Past, Present, and Future of the Dixie Highway
[From The Dixie Highway 1917, vol. 3, pp. 1-7, orig. page numbers indicated in text below. This article discusses the early advances of the Dixie Highway and argues that highway development is necessary to the war effort and national development.]
Three years ago a movement was inaugurated at a conference of Governors of several states held in Chattanooga looking to the construction of a great highway from Michigan to Florida. As the tourist travel from the Northern states to the heart of the Southland during the winter months was one of the objectives of this great artery of travel, the originators of the great project hit upon the name "Dixie Highway." The counties and states responded to the call to build a highway to Dixie which would bring the North and the South closer together. As expressed by Ex-Mayor Charles Bookwalter of Indianapolis, when completed it would enable the residents of the North and South to feel that they all lived on the same street, and whenever they chose they could jump into their cars and run down to see their neighbors at the other end of the street.
All of this was before the war. What was begun by The Dixie Highway Association which took over the active work begun by the Governors of eight states was actuated largely for the pleasure and convenience of the residents of the various states who had the cars and money for motor traveling. They realized, of course, that the building of a great North and South highway would bring about the improvement of a series of roads for the farmer. They felt also that the construction of a through highway in a county would stimulate the construction of connecting roads which would also be of benefit to the farmer.
However, with the advent of the Nation into the war, the work of building the Dixie Highway between North and South has taken on a patriotic nature. Completed, it represents a means of aiding the railroads in supplying the thirty-five or more military cantonments and forts in the South. It means the opening up of the highways between important cities from northern hauls. It means relief to the southern automobile dealer and manufacturer in all lines. It means a safeguard to the Southland from the possible paralyzing of the three railroad lines which serve the South and Southeast from the central and northern states.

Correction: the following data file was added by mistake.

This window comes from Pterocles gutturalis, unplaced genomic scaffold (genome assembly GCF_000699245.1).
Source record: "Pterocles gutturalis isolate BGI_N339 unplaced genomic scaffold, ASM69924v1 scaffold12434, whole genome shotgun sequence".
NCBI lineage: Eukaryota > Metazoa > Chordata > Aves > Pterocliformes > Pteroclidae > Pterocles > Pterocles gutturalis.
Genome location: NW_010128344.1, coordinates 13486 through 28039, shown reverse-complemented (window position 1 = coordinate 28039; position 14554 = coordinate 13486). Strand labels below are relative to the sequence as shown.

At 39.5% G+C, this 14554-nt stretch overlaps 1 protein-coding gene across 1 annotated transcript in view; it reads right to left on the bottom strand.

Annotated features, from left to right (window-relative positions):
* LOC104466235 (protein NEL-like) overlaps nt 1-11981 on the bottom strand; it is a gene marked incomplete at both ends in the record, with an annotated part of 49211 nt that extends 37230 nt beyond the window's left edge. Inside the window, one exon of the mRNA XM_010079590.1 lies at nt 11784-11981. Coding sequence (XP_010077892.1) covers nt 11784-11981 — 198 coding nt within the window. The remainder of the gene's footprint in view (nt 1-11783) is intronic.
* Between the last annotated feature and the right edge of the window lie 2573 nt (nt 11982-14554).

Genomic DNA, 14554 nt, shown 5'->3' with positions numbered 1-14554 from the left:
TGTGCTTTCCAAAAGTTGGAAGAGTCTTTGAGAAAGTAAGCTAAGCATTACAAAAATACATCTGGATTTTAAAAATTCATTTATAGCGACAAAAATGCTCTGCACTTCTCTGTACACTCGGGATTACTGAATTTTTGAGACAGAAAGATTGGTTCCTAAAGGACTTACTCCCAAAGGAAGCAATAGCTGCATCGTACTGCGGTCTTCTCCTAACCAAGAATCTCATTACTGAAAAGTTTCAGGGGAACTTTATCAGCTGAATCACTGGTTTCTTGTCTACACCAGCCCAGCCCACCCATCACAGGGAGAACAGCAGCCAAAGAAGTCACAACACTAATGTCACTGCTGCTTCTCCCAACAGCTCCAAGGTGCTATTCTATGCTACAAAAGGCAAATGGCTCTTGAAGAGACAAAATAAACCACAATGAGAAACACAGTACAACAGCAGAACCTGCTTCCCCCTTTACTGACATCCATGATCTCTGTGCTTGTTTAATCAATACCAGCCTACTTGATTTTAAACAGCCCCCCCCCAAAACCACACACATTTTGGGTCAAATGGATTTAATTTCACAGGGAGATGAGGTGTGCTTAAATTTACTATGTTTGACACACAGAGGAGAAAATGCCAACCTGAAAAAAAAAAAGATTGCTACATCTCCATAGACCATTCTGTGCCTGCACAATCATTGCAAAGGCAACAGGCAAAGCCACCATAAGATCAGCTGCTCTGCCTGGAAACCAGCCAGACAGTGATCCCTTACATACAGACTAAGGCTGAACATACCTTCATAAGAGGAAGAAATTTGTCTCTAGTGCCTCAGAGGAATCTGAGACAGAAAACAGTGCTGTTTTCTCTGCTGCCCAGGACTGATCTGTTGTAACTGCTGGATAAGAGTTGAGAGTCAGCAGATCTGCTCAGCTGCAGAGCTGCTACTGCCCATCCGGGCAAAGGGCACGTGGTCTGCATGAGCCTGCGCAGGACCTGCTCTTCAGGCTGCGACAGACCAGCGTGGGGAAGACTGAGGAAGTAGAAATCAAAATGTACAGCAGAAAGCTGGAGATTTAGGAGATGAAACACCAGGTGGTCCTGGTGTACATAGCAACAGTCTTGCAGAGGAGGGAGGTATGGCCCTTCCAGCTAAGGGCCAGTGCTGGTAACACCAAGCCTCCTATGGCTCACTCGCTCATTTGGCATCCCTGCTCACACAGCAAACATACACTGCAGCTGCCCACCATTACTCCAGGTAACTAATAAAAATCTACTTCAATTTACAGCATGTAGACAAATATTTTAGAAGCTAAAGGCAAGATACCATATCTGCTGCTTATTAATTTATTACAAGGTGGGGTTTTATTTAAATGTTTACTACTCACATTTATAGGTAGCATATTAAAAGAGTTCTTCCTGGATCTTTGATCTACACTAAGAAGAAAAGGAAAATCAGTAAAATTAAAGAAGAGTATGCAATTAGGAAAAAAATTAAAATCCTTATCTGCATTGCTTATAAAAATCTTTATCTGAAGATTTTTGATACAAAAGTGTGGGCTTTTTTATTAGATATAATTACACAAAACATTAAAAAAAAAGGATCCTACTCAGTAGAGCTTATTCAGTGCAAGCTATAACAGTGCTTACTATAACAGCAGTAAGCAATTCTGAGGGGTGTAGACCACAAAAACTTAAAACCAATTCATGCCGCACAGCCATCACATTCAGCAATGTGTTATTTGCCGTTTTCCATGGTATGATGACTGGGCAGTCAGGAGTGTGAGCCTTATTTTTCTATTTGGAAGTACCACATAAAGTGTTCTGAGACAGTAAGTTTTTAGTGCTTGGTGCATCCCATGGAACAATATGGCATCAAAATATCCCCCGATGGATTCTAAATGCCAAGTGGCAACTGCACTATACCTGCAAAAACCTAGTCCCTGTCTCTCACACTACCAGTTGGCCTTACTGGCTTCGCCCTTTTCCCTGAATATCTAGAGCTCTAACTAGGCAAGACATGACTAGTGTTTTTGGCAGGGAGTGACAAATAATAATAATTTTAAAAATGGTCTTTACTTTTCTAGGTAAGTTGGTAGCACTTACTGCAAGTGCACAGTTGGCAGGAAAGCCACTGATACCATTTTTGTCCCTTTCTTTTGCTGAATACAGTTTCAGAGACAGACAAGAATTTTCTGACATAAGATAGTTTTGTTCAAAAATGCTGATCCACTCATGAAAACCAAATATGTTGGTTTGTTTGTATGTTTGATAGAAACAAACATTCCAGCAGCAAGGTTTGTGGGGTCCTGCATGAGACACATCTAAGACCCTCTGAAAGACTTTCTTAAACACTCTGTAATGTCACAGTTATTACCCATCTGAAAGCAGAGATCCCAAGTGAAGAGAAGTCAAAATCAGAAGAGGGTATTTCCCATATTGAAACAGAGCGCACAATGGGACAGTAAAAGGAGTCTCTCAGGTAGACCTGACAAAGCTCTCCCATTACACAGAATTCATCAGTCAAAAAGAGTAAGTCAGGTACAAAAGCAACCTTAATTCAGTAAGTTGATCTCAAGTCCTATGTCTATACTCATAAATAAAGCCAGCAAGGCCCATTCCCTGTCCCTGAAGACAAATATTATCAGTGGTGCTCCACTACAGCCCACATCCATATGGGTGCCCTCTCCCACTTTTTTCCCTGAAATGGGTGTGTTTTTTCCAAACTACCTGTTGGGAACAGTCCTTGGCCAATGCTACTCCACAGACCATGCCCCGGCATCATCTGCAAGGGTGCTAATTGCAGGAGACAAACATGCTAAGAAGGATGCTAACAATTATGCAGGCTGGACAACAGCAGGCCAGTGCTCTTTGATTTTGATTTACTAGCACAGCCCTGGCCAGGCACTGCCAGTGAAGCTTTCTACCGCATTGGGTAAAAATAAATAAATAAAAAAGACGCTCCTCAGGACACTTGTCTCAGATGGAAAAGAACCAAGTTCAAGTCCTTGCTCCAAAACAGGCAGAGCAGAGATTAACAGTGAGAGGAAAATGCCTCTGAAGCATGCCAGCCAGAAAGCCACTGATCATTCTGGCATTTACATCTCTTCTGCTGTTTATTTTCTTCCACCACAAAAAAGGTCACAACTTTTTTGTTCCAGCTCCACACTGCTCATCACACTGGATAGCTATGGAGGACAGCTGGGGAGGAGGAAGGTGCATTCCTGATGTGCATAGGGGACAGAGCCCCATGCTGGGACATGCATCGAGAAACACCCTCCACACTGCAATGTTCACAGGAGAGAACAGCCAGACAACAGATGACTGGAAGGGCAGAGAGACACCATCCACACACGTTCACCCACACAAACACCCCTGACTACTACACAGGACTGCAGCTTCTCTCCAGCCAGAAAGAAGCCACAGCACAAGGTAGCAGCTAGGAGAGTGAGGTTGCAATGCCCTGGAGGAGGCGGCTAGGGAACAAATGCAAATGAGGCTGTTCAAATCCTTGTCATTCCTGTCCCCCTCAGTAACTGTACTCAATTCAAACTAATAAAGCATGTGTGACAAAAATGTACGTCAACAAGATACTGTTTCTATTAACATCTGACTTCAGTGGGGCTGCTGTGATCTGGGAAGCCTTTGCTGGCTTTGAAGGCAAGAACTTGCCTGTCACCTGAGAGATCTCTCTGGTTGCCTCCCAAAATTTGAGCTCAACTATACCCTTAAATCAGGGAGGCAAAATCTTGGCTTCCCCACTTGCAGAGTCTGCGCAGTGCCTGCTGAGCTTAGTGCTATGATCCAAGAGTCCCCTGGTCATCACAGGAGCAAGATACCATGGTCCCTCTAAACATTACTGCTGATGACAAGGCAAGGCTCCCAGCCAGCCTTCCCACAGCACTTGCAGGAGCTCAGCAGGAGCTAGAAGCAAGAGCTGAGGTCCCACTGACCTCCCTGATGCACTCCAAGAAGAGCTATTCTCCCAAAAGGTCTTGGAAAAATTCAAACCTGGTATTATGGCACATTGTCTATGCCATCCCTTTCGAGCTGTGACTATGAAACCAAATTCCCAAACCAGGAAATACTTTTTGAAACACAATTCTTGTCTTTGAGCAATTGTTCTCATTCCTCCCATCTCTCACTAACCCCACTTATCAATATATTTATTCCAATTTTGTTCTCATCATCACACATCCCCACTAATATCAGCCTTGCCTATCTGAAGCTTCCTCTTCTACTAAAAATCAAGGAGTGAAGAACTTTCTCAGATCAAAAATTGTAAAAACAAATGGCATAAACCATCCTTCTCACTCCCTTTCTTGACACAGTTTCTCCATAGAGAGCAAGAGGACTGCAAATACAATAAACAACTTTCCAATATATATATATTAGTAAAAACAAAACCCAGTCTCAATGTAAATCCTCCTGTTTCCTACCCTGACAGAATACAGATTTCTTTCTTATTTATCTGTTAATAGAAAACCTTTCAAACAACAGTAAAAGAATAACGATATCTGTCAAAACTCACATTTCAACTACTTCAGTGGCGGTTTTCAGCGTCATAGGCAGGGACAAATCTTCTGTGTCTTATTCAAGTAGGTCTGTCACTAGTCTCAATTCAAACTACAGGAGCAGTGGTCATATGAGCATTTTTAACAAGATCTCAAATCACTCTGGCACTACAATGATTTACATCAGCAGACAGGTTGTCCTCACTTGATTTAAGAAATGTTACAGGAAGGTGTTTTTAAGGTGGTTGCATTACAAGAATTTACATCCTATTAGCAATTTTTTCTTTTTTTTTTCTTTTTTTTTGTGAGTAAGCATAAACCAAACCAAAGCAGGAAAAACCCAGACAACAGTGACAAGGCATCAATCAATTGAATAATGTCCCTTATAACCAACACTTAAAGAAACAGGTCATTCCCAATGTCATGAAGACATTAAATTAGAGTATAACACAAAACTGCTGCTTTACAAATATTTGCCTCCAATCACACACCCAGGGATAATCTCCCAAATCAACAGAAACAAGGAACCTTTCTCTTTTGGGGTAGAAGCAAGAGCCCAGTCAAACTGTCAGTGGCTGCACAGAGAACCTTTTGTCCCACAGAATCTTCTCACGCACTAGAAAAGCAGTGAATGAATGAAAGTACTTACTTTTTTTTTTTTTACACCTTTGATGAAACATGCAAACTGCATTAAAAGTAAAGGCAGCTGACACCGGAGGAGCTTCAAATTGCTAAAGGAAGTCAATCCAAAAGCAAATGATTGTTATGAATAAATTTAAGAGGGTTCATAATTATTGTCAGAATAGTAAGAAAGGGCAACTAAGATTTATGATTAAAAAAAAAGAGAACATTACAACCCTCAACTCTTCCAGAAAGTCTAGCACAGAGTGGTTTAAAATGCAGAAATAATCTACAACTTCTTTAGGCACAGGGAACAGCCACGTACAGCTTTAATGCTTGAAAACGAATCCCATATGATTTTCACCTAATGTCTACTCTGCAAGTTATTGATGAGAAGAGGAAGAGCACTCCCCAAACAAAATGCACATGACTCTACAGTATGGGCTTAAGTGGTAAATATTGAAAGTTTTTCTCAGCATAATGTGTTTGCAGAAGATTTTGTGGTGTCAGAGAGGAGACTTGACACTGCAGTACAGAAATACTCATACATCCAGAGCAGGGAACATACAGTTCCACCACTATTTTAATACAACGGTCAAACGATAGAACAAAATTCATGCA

When the Dixie Highway Association was first organized there was no road worthy of the name between Richmond, kentucky, and Chattanooga, Tennessee, on the eastern division of the highway. On the western division the old Louisville and Nashville Pike, used before the war with its splendid Teleford foundation, had been allowed to go back, until no motorist, who respected his car, would try to travel the rough cobblestones. The road between Nashville and Chattanooga was almost entirely a rough impassable mountain trail, fraught with many dangers to motorists who were daring enough to attempt its travel. From Chattanooga south, here and there, stretches of road which might be classed as fair in dry weather were encountered, but the bast majority of the roadways were veritable mudholes after a few hours of rain.
While neither the eastern nor the western division of the highway is to be recommended to the tourist who is looking for a surfaced road all the way, this winter, on account of the slow and difficult work of construction the highway through the poor mountain countries, the improvement brought about may be briefly summed up by the statement that the tourist will encounter a surfaced road in travelling as far South as Nashville, Tennessee, with the exception of nine miles between Cave City and Bowling Green, Kentucky, on the Eastern division. From Chattanooga South, the tourist will find a generally good road to Tallahassee, Florida, Brunswick, and Waycross, Georgia. The crossing into Jacksonville from Waycross or Brunswick is receiving much local attention this winter.